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SJR: 0.207 SNIP: 0.376 CiteScore™: 0.79

ISSN 打印: 0278-940X
ISSN 在线: 1943-619X


DOI: 10.1615/CritRevBiomedEng.2019026605
pages 131-139

Toward the Development of a Wearable Optical Respiratory Sensor for Real-Time Use

Alejo Chavez-Gaxiola
School of Biological and Health Systems Engineering, Arizona State University, Tempe, AZ 85287
Zachary Fisher
School of Biological and Health Systems Engineering, Arizona State University, Tempe, AZ 85287
Jeffrey T. La Belle
School of Biological and Health Systems Engineering, Arizona State University, Tempe, Arizona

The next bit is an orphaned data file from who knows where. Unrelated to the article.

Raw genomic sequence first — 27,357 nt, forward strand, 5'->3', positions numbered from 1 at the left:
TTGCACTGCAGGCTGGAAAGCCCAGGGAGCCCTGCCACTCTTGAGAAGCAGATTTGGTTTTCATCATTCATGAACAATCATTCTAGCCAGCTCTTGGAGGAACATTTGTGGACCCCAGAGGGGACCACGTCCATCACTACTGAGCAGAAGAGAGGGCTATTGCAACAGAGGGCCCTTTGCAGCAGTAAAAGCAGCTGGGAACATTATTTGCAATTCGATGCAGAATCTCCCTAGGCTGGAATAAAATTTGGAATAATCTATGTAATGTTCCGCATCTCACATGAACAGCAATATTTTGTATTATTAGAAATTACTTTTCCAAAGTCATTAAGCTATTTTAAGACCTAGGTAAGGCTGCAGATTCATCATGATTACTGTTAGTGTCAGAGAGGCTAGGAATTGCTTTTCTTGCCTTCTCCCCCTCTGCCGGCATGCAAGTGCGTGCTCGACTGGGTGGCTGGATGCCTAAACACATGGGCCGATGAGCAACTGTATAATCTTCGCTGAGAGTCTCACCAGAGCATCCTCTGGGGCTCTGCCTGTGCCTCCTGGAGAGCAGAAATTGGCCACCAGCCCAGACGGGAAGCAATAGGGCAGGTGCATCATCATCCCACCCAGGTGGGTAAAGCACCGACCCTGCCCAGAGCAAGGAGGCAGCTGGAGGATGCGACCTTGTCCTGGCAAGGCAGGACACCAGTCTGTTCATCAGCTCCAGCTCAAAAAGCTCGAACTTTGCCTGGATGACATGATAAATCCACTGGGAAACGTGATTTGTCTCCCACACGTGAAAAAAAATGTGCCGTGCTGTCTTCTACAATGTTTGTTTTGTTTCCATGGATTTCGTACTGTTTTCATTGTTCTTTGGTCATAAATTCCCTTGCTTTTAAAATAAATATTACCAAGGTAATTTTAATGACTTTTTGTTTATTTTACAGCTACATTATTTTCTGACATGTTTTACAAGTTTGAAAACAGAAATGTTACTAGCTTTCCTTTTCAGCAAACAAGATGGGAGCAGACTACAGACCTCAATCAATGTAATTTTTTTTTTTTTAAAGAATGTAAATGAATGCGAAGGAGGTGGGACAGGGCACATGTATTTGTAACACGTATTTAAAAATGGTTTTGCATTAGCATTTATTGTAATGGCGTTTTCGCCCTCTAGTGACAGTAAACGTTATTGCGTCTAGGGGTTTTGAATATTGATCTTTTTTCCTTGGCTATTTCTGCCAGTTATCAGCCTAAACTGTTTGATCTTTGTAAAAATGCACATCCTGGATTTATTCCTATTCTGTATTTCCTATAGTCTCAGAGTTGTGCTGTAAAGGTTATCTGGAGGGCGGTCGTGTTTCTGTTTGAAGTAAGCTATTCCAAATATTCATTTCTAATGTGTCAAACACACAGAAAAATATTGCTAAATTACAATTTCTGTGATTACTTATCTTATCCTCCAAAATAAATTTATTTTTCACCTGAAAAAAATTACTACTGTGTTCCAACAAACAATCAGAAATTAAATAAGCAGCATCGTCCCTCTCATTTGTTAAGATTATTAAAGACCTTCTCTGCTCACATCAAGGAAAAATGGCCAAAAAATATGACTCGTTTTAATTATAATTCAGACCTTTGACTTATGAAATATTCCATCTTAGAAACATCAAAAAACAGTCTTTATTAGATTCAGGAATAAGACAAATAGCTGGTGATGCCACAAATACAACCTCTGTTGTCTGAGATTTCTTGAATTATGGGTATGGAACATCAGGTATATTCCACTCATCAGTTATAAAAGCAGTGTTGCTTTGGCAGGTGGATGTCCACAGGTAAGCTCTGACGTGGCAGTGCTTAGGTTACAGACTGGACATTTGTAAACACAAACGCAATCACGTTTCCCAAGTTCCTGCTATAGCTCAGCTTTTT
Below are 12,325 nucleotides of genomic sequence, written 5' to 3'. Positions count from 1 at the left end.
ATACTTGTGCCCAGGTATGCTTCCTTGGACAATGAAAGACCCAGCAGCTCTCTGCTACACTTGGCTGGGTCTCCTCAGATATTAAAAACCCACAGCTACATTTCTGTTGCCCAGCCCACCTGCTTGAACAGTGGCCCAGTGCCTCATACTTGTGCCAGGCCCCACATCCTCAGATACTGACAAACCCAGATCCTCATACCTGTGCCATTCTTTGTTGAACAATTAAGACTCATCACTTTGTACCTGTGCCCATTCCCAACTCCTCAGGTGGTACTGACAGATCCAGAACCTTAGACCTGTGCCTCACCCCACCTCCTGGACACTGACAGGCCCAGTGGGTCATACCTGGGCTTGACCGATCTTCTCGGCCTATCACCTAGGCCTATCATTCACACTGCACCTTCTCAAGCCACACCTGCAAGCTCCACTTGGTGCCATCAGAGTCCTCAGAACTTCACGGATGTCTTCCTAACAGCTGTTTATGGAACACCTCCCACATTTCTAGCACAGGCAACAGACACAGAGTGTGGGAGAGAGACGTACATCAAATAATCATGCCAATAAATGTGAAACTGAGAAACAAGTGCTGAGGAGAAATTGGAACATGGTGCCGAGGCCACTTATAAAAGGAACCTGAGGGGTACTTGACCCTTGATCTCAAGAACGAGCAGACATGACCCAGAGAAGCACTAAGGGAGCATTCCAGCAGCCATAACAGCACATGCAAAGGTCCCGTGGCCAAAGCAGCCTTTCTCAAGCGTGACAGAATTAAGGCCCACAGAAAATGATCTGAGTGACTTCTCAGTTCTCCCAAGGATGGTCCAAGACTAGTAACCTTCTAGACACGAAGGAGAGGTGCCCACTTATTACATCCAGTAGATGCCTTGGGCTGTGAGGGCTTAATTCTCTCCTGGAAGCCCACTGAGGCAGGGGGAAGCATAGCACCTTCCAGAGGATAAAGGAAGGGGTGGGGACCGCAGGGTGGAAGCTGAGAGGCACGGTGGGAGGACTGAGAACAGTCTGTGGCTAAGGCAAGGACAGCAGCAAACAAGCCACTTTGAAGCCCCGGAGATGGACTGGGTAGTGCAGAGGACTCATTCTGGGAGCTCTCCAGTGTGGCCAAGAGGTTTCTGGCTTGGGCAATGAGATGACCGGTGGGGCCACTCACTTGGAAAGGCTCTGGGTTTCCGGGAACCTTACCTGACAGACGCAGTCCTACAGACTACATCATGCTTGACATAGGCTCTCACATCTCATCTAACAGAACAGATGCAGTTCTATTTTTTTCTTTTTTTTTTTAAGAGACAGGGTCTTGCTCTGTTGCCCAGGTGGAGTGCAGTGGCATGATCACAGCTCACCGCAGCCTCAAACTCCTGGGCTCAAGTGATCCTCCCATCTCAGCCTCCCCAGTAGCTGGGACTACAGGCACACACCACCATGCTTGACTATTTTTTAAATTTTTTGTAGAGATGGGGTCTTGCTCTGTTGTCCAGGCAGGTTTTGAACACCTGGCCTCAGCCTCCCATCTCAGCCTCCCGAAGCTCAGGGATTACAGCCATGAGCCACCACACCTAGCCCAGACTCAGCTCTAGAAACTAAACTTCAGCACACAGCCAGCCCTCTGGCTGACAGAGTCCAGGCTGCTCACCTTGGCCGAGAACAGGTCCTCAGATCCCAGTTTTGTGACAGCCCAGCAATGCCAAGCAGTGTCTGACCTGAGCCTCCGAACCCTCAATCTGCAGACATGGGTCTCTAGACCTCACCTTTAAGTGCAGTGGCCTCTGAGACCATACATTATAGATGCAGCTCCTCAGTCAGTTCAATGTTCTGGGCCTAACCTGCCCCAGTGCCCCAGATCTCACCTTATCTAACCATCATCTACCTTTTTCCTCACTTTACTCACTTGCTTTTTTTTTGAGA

Respiration rate is an important vital sign that can provide insight into a patient's status and health progression. This information is used from critical care to sports and human performance evaluation. The current state of the art has demonstrated effectiveness in monitoring respiration rate with the use of wearable sensors. However, their form factor, which refers to the embodiment of approach, size, and shape, makes it difficult to implement within a longterm monitoring setting. Problems relating to form factor, such as compliance, are a major issue in collecting useful and actionable data, because they directly impact comfort and ease of wear. We present a new approach based on an optical computer mouse sensor that can be rendered into a slim, wearable device without the need for a harness or shirt to hold the sensor in place. Its main objective is to achieve similar or better readings than those of the state of the art while reducing the overall size and thus, improve compliance by making it easier, more comfortable to wear. The principle of operation of the sensor allows for enhanced signal and computational noise reduction for movement artifacts. The sensor was tested to determine its limits of detection and was calibrated to expected distance of movement. Then, observations were made under normal breathing conditions, apnea, deep breathing, and hyperventilation covering a spectrum of 0 to 45 breathings per minute (BPM). The performance of the device was described by using the mean average error which was 0.37 and 0.83 under deep breathing and hyperventilation, respectively. Testing revealed that the device produces the best results when worn over the diaphragm and that its readings are comparable to the industry gold standard. The future version we are developing incorporates a slimmer, lighter design, Bluetooth data communication to remove leads and wires, adhesive electrodes and a reusable adhesive that is also waterproof.


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